On the anniversary of the beginning of the war in eastern Ukraine, Ukrainian President Volodymyr Zelensky delivered a speech in which he emphasized the importance of ending the conflict and achieving peace.
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Zelensky honoured Ukrainian military and civilian sacrifices during the seven-year conflict and called for an end to the violence that has taken thousands of lives and displaced millions.
He also stressed the need of discussion and diplomacy in resolving the crisis, and urged Russia to engage in constructive talks to achieve a peaceful conclusion.
Zelensky reaffirmed his support for the Minsk agreements, which aim to end the conflict through a political settlement, and urged Moscow to uphold its end of the bargain.
Additionally, he demanded the restoration of Ukraine’s sovereignty and territorial integrity as well as the removal of all foreign troops and military hardware from Ukrainian soil.
Zelensky’s address was a resounding declaration of Ukraine’s resolve to put an end to the fighting and bring about peace, and it highlighted the necessity for all sides to cooperate in finding a peaceful settlement.
Zelensky remarked that it was the same day that he spoke to the Ukrainian people in a brief speech that lasted only 67 seconds on the anniversary of the start of the conflict.
Ukrainian President Volodymyr Zelensky
On the first anniversary of Russia’s full-scale invasion, Ukrainian President Volodymyr Zelensky sent a solemn message of defiance to his nation’s citizens on Friday. In a media-released video, titled “the year of invincibility,” the 45-year-old sat at the same desk and recalled how he addressed Ukrainians in a rushed statement a year ago, as the rest of the world was stunned by Russia’s act of war.
“I addressed you with a brief remark, lasting only 67 seconds, a year ago today, from this identical position, about seven in the morning,” he stated in a 15-minute speech, as solemn music played in the background. We are strong, he continued. Whatever comes, we are prepared.. We will defeat everyone. It started off like this on February 24, 2022. We woke up early and haven’t slept since, making it both the longest day of our life and the hardest day in our recent history.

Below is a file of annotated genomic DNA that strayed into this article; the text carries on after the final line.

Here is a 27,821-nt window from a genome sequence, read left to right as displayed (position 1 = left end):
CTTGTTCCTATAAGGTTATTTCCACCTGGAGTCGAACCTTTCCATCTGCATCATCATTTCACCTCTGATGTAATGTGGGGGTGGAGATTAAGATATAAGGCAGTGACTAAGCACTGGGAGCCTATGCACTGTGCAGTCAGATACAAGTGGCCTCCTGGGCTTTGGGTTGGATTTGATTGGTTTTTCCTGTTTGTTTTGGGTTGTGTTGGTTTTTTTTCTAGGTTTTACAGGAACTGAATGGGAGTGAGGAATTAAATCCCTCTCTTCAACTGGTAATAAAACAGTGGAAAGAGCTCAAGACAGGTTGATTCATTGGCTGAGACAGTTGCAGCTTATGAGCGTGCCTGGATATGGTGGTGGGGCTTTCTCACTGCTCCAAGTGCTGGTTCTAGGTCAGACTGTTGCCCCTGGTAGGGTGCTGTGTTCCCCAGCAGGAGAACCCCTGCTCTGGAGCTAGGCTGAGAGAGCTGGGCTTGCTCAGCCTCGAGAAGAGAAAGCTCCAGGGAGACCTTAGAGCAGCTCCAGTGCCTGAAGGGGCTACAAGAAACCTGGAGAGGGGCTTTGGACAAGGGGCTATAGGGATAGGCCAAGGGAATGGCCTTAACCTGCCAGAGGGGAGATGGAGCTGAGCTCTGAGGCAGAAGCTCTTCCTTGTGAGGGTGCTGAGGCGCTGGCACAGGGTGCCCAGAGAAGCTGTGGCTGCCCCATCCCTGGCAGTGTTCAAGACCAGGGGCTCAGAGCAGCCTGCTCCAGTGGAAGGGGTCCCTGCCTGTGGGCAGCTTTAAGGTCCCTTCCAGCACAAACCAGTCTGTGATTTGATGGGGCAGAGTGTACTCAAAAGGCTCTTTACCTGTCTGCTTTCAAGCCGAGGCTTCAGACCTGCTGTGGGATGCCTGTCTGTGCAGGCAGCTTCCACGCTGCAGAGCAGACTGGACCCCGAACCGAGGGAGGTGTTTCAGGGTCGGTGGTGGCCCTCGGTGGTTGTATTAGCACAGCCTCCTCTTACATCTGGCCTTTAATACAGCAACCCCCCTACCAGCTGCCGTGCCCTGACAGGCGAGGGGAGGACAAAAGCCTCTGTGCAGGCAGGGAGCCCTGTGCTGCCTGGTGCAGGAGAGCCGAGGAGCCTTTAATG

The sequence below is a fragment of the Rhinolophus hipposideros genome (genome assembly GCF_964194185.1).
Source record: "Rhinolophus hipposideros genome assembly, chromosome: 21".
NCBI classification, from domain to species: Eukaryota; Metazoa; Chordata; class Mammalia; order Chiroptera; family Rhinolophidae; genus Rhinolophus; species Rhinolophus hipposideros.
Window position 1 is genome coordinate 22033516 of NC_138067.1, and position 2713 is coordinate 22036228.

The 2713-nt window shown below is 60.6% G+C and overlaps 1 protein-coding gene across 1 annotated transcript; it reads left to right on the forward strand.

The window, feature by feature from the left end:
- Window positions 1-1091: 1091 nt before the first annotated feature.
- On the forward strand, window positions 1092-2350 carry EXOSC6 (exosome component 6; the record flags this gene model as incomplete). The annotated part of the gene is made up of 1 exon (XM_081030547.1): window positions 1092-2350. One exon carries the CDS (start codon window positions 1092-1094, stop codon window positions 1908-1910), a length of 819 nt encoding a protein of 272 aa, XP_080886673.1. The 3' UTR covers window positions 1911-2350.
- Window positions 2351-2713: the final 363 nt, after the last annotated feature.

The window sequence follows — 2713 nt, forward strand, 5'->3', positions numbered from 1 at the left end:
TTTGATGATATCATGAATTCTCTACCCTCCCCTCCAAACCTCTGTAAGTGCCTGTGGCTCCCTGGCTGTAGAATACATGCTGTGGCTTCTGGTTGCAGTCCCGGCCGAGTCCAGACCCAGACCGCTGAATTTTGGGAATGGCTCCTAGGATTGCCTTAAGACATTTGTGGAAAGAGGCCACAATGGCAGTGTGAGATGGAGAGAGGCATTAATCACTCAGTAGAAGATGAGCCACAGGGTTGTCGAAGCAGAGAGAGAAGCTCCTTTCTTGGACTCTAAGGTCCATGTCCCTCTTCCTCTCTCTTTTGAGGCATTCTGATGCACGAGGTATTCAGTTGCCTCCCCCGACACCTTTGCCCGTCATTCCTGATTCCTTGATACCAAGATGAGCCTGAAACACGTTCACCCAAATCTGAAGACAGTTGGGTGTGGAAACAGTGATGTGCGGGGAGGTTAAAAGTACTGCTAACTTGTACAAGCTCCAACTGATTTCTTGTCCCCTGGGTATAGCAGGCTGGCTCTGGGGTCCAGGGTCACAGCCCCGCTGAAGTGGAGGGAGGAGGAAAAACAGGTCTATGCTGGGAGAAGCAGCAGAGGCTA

According to estimates from Western military sources, more than 100,000 people (about the seating capacity of the Los Angeles Memorial Coliseum) have been killed or injured on both sides of Europe’s worst combat since World War Two. In addition, tens of thousands of people were killed, and millions more fled the threat of conflict.
Ukrainian President Zelensky acknowledges the difficulties faced by his people, but also praises their resilience and solidarity in defending their country against a larger army
According to Zelensky, “almost everybody has at least one contact in their phone who will never pick up the phone again.” Whoever does not reply to the Text Good or bad?
Ukrainian soldiers thwarted an early win in 2022, and the battle, which Russia refers to as a “special military operation,” has devolved into grinding trench warfare in the east and south. The chances of a quick resolution to the dispute were slim because neither country’s leaders were shown any signs of giving in.
Zelensky complimented and thanked his people for ensuring Ukraine’s defenses against a significantly larger force by collecting financial and military backing from around the world. He said that we had united into one big force.
“We have not given up; we have triumphed over numerous difficulties,” All those responsible for bringing this evil, this conflict, to our country will be held accountable, Zelensky said on social media.
According to Zelensky, the year 2022 was one of resilience, courage, pain, and unity. “The essential takeaway is that we survived.” We were not vanquished. And we’ll exert every effort to succeed this year, Zelensky said.
“This has been the most painful year of my life and that of all Ukrainians,” said Diana Shestakova, 23, who works for a publishing business and whose partner has spent the last year abroad in the army.
She further remarked, “I am sure that we will be triumphant, but we don’t know how long we will have to wait and how many victims there are still to come.”